When your help is no longer appreciated by family members do you keep a stiff upper lip, or do you move on???

Alright, I don’t get family.  I mean I do, but I don’t.  How is that family can totally and completely misconstrue aid, and turn it into something petty?  Like WTAF.

Here’s the story, I don’t know if any of you have put the pieces of my life together yet, so if you haven’t let me give you the Cole’s notes version of it.

My dad had an affair when I was thirteen, as is always the case when people have affairs, they almost always get caught.  Often times an affair doesn’t destroy a union, what destroys the union post affair is coming to terms with whether or not there is anything in the relationship to salvage.  Where my parents were concerned there was nothing.  I don’t remember if I cried or what, when we were told that dad was leaving, but let’s put it this way, our lives were the better for it.  As it turns out “the other woman” did us all a huge favour; one that to this day, I’m still thankful for.

My mother never paraded a lover under our noses.  She committed her entire life, or so it seemed at the time to give us all the normal things that other kids got.  Dance classes for me, competitive hockey for my brothers.  My father barely contributed.  And that was fine, he had a new life, a new wife, and shortly there after three kids of his own.  My mother included them in almost every single family holiday, all the big ones and any time she hosted a birthday party for any one of us three.  She was the epitome of class, patience, devotion, and stability.  Later, much later, she met an amazing man, as in eighteen years ago, married him and has had the time of her life.  Luc is the best thing that has ever happened to her, and all the things she went without while married to my father are a distant memory.  She has met her great life adventure partner, and I couldn’t be more thankful that this is how her life played out.  She deserves it, completely.

My dad also got in his second wife his perfect mate.  There is nobody on this planet that I could actually see being as patient as Cheryl has been with him.  She stood by him through his alcoholism and has now enjoyed the last twelve years with him sober.  They’ve had beautiful houses in nice suburban neighborhoods.  It was the best outcome for everybody involved.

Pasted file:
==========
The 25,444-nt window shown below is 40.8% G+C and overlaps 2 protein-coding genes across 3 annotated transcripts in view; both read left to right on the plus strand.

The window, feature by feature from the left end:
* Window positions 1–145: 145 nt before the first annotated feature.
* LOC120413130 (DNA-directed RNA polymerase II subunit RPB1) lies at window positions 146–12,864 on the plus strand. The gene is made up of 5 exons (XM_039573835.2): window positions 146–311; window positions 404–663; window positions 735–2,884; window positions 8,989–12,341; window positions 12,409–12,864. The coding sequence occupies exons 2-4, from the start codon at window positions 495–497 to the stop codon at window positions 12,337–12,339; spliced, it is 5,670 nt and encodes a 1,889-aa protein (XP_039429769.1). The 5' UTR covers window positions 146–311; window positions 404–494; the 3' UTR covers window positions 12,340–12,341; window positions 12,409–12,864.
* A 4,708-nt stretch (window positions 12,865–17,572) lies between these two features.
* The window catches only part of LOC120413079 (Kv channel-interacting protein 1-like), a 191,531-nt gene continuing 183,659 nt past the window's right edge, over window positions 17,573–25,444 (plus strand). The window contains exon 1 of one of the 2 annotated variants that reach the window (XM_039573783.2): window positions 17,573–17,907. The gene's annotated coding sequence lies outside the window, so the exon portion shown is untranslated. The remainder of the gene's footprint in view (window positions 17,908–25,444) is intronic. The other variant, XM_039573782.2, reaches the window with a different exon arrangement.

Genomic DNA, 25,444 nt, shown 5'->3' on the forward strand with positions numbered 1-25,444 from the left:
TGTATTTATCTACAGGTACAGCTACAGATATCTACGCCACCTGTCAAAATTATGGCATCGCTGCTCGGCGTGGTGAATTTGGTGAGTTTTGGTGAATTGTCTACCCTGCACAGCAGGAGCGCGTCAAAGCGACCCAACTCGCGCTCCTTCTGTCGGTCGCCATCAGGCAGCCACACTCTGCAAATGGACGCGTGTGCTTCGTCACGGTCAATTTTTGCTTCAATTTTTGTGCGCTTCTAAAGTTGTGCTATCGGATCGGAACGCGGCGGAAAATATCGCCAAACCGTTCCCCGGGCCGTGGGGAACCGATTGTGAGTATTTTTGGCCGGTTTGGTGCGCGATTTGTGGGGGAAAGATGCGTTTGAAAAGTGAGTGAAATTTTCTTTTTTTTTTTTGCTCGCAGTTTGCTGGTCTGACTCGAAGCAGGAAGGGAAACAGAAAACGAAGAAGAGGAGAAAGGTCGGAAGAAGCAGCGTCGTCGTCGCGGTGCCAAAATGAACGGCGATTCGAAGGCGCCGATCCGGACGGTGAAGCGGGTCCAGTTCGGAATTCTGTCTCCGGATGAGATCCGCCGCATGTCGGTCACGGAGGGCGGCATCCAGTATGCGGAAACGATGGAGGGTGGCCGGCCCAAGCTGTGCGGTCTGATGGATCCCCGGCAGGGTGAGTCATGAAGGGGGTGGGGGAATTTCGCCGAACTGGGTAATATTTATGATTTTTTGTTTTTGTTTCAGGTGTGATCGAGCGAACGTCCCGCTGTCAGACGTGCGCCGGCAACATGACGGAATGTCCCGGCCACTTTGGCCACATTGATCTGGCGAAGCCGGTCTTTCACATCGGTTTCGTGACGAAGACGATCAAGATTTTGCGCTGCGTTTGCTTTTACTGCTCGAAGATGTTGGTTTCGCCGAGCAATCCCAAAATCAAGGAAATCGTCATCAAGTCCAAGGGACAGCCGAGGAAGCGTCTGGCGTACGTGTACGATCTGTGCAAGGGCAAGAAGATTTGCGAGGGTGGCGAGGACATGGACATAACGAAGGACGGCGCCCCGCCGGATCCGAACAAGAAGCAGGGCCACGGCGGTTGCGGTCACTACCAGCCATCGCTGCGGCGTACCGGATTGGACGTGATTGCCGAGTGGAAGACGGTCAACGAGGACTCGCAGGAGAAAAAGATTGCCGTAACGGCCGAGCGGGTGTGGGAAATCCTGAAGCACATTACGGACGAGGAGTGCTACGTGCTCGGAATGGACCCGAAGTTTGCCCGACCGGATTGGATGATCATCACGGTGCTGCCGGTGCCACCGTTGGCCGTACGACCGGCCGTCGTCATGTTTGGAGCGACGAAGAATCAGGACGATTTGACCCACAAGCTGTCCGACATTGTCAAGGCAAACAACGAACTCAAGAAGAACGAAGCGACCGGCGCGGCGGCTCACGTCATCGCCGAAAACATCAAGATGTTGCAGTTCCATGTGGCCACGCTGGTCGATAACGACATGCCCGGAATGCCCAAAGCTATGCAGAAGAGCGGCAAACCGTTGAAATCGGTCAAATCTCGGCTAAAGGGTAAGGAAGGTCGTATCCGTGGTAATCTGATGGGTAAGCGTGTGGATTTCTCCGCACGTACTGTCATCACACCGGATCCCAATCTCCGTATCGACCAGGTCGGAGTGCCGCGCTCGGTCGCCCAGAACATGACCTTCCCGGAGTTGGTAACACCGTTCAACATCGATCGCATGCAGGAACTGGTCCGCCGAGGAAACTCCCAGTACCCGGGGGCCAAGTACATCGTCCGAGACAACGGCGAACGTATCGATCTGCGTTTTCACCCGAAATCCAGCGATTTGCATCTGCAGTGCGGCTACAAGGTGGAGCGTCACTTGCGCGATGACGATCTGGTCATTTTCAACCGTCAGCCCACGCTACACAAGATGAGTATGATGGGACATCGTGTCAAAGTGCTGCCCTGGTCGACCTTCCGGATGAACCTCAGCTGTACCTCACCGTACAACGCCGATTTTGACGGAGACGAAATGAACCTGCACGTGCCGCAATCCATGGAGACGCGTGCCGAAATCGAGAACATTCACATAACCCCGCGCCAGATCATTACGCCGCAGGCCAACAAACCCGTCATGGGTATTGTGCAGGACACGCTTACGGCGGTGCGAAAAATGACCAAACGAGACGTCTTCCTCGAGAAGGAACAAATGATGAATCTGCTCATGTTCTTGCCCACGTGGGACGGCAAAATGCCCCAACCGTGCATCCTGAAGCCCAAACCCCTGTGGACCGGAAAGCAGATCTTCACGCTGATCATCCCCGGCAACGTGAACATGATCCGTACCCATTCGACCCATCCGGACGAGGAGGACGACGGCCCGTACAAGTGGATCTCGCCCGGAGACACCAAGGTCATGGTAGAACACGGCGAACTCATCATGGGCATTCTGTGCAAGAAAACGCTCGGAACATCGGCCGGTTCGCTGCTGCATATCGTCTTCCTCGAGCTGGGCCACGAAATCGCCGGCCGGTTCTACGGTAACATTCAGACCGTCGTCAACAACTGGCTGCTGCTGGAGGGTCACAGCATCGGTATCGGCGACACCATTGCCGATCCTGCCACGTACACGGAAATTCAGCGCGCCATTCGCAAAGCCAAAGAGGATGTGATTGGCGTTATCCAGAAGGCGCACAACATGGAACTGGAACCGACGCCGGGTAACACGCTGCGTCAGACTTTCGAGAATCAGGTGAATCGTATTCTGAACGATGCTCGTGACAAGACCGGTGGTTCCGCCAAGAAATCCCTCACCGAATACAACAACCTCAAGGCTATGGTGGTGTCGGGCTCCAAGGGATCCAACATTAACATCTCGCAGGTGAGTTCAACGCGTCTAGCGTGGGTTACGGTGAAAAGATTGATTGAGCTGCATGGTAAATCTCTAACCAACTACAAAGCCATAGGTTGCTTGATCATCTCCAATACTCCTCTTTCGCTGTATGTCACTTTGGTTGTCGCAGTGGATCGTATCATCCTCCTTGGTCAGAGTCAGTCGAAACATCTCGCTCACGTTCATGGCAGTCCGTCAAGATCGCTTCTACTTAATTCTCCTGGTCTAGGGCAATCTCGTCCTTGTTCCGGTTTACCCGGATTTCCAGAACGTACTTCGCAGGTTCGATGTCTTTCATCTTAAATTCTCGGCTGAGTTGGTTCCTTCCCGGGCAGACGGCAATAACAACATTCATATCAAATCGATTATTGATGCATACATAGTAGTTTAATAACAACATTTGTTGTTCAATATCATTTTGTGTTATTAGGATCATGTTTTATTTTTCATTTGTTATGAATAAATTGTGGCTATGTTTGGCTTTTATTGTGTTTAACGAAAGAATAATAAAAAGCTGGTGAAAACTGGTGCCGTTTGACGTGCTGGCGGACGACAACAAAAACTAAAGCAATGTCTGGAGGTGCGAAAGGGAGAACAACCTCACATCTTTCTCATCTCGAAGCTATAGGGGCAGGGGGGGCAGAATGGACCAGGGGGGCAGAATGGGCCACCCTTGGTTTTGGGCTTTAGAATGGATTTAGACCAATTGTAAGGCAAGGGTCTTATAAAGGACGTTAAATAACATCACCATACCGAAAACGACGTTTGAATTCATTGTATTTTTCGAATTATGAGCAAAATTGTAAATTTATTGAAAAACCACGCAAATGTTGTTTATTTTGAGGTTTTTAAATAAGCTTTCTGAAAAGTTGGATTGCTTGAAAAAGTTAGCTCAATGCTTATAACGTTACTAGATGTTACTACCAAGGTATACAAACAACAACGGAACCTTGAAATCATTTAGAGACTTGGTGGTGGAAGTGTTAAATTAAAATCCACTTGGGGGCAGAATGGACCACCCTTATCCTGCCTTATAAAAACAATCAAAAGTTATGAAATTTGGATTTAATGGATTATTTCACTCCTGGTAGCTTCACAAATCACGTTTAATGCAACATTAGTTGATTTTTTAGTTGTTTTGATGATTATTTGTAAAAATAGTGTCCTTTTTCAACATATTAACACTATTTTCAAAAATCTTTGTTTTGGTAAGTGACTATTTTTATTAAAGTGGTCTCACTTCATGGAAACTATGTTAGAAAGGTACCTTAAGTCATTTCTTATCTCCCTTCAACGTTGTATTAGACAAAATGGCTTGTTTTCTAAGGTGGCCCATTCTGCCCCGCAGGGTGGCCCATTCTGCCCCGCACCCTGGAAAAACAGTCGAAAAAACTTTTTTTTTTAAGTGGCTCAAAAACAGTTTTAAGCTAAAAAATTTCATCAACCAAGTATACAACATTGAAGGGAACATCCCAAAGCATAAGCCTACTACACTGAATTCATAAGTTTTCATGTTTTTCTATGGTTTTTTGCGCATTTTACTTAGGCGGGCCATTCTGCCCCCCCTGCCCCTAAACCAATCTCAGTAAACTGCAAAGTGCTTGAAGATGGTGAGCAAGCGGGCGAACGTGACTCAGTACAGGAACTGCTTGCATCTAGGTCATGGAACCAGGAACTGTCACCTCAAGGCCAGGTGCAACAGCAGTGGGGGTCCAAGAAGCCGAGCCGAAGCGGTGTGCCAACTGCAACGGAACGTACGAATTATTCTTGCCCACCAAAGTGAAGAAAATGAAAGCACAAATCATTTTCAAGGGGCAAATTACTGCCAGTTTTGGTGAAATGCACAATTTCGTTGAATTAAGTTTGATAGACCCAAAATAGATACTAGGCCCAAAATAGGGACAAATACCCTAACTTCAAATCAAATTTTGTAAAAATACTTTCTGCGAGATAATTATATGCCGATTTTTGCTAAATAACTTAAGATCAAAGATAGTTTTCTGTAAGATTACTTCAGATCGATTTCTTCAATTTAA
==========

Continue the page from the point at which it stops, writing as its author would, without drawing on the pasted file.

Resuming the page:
Why do I tell you all this?  I tell you because it’s important that you all understand that my two brothers from the first marriage and I have never harbored any ill will toward my dad and his wife.  Was it shitty when we “lost” our father?  Ahhhh, yeah.  Was it the worst thing that happened to us?  Actually no, no it wasn’t at all.  In fact I believe it was the best thing for everyone in my family.  Were us three “original” kids pissed when he had three more and gave them a roof over their heads, while we were getting evicted from ours?  Ahhhh, fuck yeah.  But did we ever make our three half siblings pay, at all?  No.  No we did not.  We happily attended birthday parties, and had them in our homes for summer BBQ’s, you name it.  They were after all, family, and children.  And where we come from “children aren’t responsible for the sins of their parents.”

Since all has been good for thirty five years, why now, all these years later as our father’s dementia progresses, and the three elder siblings with more life knowledge, financial know how, and resources are trying to offer up practical life solutions to their challenges are we being accused of acting superior???  Things that really make me go “hmmm.”

Life is busy.  Life is messy.  Life is complicated.  Life is also really fucking good at throwing us curve-balls.

Nobody has any time for drama, especially when this person is me, and is only trying to help.  My fifteen life plates are overflowing, I honestly don’t have the time to be lending a helping hand where I’m being accused of ulterior motives. But I mean come on it’s family, can’t we just all get along and trust one another as being on the same page, wanting the same thing.  The best for our father???

Hmmm, hmmm, hmmm.


  1. Dear Shantelle,

    I’m sorry you find yourself in this challenging situation…not only with your father’s dementia and decline this brings, but family conflict as well. I understand you would be feeing disappointment and distress at being given the message that you are “acting superior”. It’s natural to think that you would all join together as a family and do the best things possible for your father.